The groups then fell into arguing amongst themselves, each insisting their version was correct and all others were wrong. It was only when they listened to each other and built on each other’s perspectives that they were able to construct the whole picture and “see” the elephant.”

How can we understand trauma if we experience and perceive it as separate parts of an elephant? 

We will remain divided until we realize we all suffer from trauma. Fear of being exiled from the tribe. Fear of dying. Fear of not being seen, heard and loved and never talking to each other with vulnerability, compassion and strength. Allowing for messy humanness and imperfection.

To start is to understand how trauma shapes the victim child into the victim adult. It starts in realizing we are looking at symptoms, not causes. Realizing that preventative education and care is needed in order to change the cycle and patterns of abuse and trauma.  

It starts with the children. Next issue is answering the question, What is the difference between the victim child and the victim adult?

                                                                              Melinda’s Poem

If I were to die

and be reborn again

I would want to be your tear

To be born in your eye,

to live on your cheeks

to die upon your lips


Outcomes of unresolved childhood abuse and Trauma in the psyche and body:

  • Spiritual Fragmentation
  • Abuse
  • Self-mutilation
  • Blame
  • Depression                                    
  • Mental Illness 
  • PTSD
  • Panic Attacks
  • Insomnia                                                       
  • Fear of Intimacy
  • Sexim
  • Racism
  • Chronic Illness
  • Shame                                                    
  • Judgment
  • Defenses
  • Denial
  • Delusion
  • Fantasy
  • Detachment
  • Unhealthy Attachment
  • Co-Dependency
  • Addiction 
  • Abuse
  • Empathetic Compulsions and Hyper-vigilance
  • Introverted and Hypersensitive emotions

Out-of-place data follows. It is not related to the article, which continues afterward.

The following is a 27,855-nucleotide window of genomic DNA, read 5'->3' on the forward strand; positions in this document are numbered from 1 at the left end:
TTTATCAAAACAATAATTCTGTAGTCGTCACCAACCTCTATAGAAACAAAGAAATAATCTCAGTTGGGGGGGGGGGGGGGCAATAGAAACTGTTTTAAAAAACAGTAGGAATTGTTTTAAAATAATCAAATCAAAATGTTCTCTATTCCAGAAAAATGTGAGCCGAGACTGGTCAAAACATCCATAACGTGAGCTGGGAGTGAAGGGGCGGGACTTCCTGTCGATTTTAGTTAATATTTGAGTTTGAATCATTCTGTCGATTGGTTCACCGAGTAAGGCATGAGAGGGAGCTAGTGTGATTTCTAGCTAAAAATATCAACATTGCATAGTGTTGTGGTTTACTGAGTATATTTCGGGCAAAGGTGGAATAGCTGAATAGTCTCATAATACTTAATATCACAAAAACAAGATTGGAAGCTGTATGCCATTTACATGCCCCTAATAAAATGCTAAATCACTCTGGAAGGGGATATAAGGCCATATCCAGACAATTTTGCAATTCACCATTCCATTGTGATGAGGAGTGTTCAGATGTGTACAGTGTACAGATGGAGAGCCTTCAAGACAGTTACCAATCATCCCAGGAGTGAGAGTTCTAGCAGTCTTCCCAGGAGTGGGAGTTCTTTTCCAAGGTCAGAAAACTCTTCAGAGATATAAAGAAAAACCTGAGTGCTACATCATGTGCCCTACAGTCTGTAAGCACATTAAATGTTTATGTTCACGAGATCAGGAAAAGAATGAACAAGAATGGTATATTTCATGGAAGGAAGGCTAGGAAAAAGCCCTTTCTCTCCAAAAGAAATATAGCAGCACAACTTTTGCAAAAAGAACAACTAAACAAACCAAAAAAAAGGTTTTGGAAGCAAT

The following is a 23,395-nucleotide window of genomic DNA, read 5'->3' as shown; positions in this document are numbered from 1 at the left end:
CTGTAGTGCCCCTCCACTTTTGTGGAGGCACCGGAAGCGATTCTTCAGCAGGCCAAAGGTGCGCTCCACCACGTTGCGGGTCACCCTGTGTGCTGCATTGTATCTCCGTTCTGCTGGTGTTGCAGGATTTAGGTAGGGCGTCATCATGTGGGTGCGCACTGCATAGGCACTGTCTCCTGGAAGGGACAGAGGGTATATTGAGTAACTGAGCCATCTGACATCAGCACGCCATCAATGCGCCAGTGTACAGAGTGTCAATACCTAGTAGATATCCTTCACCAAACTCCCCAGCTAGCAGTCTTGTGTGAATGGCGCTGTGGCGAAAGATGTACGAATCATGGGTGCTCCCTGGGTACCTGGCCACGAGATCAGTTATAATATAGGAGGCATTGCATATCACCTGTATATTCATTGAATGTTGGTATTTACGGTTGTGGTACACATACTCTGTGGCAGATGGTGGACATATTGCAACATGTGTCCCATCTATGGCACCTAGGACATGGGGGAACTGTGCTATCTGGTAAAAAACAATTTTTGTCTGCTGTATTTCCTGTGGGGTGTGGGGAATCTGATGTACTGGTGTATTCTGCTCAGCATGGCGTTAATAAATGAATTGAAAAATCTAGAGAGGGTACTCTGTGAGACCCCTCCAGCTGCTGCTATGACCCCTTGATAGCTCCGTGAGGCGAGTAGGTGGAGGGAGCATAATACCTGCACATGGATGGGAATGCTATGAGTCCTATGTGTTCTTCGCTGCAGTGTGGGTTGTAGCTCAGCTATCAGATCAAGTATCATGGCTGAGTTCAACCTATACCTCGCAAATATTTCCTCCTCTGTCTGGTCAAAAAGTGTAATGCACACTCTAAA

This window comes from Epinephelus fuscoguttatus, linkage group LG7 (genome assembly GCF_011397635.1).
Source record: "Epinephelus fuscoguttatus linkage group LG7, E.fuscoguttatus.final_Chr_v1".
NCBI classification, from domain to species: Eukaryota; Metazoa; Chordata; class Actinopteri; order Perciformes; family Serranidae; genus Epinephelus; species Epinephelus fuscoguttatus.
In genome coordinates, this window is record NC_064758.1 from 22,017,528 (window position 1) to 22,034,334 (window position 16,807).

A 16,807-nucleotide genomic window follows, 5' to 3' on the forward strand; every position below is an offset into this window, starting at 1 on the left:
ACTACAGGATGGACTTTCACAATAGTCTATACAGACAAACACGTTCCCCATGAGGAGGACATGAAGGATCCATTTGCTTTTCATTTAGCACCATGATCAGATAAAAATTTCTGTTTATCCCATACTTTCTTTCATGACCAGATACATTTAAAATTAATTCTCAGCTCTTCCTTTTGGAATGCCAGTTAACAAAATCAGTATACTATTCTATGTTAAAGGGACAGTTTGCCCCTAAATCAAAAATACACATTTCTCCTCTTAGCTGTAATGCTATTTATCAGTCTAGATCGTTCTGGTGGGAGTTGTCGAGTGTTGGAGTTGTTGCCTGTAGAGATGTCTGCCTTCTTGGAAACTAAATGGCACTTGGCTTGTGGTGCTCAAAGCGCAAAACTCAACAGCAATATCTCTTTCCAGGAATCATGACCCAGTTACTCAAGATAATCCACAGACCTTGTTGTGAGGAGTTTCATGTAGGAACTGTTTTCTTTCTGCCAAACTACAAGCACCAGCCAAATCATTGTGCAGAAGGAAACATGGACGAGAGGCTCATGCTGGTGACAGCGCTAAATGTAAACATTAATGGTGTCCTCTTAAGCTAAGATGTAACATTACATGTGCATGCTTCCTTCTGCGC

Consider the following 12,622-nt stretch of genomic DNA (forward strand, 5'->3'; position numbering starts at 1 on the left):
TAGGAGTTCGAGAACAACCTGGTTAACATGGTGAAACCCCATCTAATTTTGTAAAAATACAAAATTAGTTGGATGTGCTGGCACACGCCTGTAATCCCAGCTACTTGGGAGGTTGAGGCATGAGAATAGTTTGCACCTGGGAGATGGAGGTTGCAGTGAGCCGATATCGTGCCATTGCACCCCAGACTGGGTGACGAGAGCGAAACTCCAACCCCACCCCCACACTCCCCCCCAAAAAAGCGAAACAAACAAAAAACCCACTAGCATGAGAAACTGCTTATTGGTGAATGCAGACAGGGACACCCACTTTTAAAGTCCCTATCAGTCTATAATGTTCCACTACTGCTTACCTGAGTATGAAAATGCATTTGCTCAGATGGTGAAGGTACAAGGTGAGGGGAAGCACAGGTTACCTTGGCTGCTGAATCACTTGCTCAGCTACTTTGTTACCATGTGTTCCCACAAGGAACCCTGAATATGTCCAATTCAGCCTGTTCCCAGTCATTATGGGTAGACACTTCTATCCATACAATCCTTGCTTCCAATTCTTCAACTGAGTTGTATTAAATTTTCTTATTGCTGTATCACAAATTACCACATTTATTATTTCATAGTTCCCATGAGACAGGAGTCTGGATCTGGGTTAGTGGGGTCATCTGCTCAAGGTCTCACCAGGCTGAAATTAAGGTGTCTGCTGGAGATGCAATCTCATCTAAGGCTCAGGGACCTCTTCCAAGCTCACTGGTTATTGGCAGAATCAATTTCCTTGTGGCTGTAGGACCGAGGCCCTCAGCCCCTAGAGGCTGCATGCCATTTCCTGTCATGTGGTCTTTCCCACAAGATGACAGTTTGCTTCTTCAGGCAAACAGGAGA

• Frozen, Numb and Desensitization
  • Isolation and avoidance
  • Repetitious memories and triggers
  • Power and control through VV and SP pattern
  • Unresolved grief, rage and terror
  • Acts of Violence

Marta Luzim, MS

Marta Luzim, MS

I have been working with women, families, and couples from every walk of life for over forty years. I have a practice as a Psychospiritual Therapist, with an MS in Counseling Psychology and BS in Education.

I have studied with master teachers of depth and Jungian psychology, Kabbalah, mythology, and mysticism. I am a Next Level Practitioner as a member of NICABM, studying with experts in the field of trauma. I am certified as a Kaizen creative coach, Metaphysician through Lao Russell's Science of the Cosmos training, somatic body worker, emotional intuitive, breath worker, and intimacy trainer under the guidance of Doug and Naomi Moseley.

Maureen Murdock’s Heroine’s Journey, Linda Leonard’s Meeting the Madwoman, Clarissa Estes’ Women Who Run with the Wolves, Savina Teubal’s Sarah the Priestess and Lost Civilizations of the Matriarchs, and Charlotte Kasl’s Women, Sex and Addiction have had major influences on my work with women.

I am an expert in women’s issues, family issues, trauma, abuse, addiction, and recovery. As an artist, writer, and healer I advocate/pioneer work with feminine spiritual and creative processes to evoke women’s voices, visions, and healing. As a teacher, I taught children right hemispheric and creative processes to bring passion, heart, and soul into the learning process.

My signature process, Writing Like A Madwoman™, is a life changing, creative, and emotionally charged healing program. I use story, memoir, and truth telling as the container to evoke your voice, explore trauma and healing through deep, dark and daring writing.

I have written five books: The Calling, Heart of a Woman, Little Book of Consciousness, Conscious Companion, and Cry Kali, Voices From My Soul. I had two staged productions, Breathing Under Water in 2000 and Vows of Love in 2004. In addition, I produced a docudrama Primal Urgency. I've published articles on woman's issues and creativity. I am President and founder of Give Her A Voice, Inc, a 501c3 nonprofit producing multi-media plays called The Telling, showcasing woman’s gutty, gritty stories of recovery from abuse. Visit her website at
Marta Luzim, MS